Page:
9. Do you believe that passages like 1 Corinthians 6:9 and Revelation 21:8 teach that sexual immorality can keep you out of heaven?

Yup! As long as we understand “sexual immorality” (porneia) correctly. (See #7 above.) And as long as by “heaven” you mean the renewed creation.

10. What sexual sins do you think they were referring to?

In the case of Revelation 21:8, the key word is pornois (a variant of porneia). Refer to #7 above.

As you know, 1 Corinthians 6:9 uses a relatively obscure term, arsenokoitai (literally “man bedders”), the precise meaning of which has been lost to history. But given where it shows up in other “vice lists” from the early church era, it probably referred to some form of “economic exploitation by means of sex.”

William Stacy Johnson suggests it’s a reference “the hedonistic homoerotic practices that were widespread in the Roman Empire” and “were almost always performed by social superiors on social inferiors.” In which case, I’m not sure 1 Corinthians 6 is applicable to two people of the same gender in a covenantal relationship characterized by mutual affection and equality.

On the other hand, the fifth-century saint John the Faster thought arsenokoitai referred to heterosexual anal sex. So there’s always that option.

Are we really going to hinge such an important question on the meaning of one obscure, notoriously hard-to-translate word?

11. As you think about the long history of the church and the near universal disapproval of same-sex sexual activity, what do you think you understand about the Bible that Augustine, Aquinas, Calvin, and Luther failed to grasp?

Augustine failed to grasp that sex is basically a good thing, that it’s a gift from God to his creation.

Luther failed to grasp that Jews and peasants are people too, and ought to be treated with respect.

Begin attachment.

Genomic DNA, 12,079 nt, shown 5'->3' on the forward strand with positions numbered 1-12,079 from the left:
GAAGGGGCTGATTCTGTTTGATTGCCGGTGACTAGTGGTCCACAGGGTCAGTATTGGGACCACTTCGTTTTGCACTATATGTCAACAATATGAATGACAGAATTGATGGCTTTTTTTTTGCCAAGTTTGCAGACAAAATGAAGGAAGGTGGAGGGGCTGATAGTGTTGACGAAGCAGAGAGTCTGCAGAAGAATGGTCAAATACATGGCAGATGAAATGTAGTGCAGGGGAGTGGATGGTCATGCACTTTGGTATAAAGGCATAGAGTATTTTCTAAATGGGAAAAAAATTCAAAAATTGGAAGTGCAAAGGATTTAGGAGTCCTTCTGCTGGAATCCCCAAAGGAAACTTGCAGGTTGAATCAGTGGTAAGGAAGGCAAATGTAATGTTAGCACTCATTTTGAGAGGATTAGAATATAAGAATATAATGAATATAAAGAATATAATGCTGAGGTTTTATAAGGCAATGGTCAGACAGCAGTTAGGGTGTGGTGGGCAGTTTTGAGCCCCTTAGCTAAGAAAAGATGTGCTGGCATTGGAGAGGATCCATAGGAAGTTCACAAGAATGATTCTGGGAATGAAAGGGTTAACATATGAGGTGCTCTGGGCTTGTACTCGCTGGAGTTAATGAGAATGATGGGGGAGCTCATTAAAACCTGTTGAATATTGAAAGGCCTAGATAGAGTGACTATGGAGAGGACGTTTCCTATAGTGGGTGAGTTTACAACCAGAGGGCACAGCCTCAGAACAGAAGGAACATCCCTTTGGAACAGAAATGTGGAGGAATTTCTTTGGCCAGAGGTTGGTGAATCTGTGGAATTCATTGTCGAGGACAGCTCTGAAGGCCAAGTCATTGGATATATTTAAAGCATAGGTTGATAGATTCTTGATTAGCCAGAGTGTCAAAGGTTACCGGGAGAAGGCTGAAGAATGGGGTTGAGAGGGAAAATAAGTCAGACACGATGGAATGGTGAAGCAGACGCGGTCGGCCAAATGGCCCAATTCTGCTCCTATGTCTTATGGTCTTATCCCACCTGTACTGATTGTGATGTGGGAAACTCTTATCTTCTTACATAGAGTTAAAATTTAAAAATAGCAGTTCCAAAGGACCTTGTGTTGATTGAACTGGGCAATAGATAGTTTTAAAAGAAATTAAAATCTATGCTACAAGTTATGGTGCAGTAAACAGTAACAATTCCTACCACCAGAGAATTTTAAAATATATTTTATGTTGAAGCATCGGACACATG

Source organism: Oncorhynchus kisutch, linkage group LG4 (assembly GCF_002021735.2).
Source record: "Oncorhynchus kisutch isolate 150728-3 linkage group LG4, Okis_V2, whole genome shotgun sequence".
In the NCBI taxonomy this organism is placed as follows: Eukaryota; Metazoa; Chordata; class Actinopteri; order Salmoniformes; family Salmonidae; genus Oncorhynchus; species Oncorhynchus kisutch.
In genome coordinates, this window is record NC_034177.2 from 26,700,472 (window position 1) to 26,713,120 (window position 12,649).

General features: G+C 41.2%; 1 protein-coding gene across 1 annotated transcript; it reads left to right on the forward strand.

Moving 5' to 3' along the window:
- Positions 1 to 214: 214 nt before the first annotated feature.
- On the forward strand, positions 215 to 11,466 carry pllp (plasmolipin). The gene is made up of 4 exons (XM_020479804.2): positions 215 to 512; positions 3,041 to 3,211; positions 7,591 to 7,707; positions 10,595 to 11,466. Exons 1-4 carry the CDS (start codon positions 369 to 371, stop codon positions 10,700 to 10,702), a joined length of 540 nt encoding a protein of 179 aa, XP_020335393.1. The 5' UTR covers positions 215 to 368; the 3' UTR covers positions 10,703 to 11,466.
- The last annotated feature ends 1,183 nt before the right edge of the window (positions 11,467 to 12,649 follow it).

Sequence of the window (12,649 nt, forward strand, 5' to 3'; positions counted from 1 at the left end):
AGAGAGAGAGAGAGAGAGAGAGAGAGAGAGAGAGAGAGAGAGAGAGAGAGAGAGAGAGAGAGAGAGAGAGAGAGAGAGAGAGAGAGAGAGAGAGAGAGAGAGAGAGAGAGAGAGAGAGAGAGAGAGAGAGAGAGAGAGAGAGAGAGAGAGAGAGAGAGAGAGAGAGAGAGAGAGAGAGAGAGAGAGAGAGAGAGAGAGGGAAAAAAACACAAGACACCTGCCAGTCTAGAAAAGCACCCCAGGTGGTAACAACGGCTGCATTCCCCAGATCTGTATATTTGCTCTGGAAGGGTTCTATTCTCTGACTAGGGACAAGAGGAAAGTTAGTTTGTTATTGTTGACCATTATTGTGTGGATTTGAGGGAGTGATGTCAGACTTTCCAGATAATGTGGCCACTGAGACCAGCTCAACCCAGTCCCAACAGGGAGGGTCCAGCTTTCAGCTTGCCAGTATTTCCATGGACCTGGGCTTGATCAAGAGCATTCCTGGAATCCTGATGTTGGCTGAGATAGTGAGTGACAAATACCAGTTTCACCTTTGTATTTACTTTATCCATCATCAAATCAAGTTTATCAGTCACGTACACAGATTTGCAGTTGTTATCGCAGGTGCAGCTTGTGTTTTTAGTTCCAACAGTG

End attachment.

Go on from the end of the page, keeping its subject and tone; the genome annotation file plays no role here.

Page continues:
Pretty much all of them failed to grasp that slavery is bad. So what exactly is your point? Just because a belief—one which, we should note, is not contained in any ecumenical creed or confession—has long been held by the church doesn’t mean it gets a free pass.

No, we shouldn’t be too quick to dismiss something Christians have thought to be true for centuries, especially when it comes to core tenets of orthodoxy—one of which this is decidedly not. But neither should we act as if our predecessors were infallible. It’s the task of each generation to discern how best to embody God’s intended reality in our world, knowing we will always do so imperfectly.

12. What arguments would you use to explain to Christians in Africa, Asia, and South America that their understanding of homosexuality is biblically incorrect and your new understanding of homosexuality is not culturally conditioned?

You seem to be suggesting that it’s imperialistic for us to commend the affirming view to our sisters and brothers in the majority world. Question: did this aversion to imperialism stop your fellow evangelicals from promoting anti-gay legislation in places like Uganda—legislation that exposes lesbian and gay Africans to harassment, imprisonment, and in some cases death?

Have you considered how imperialism tainted early missionary efforts in the majority world, the introduction of the Bible there, and how people were taught (primarily by white Westerners like you and me) to interpret it in the first place?

13. Do you think Hillary Clinton and Barack Obama were motivated by personal animus and bigotry when they, for almost all of their lives, defined marriage as a covenant relationship between one man and one woman?

No. But I don’t think most people who hold the traditional view are motivated by “personal animus and bigotry” either. Just because someone opposes same-sex marriage does not mean they’re a bigot.

At the same time, just because you’re not a bigot doesn’t mean you don’t have room to become more loving. We all need to grow in our compassion and understanding.

14. Do you think children do best with a mother and a father?

What if one of them is abusive? Are you suggesting that’s better than two gay dads who provide a loving, safe environment and don’t abuse kids?

15. If not, what research would you point to in support of that conclusion?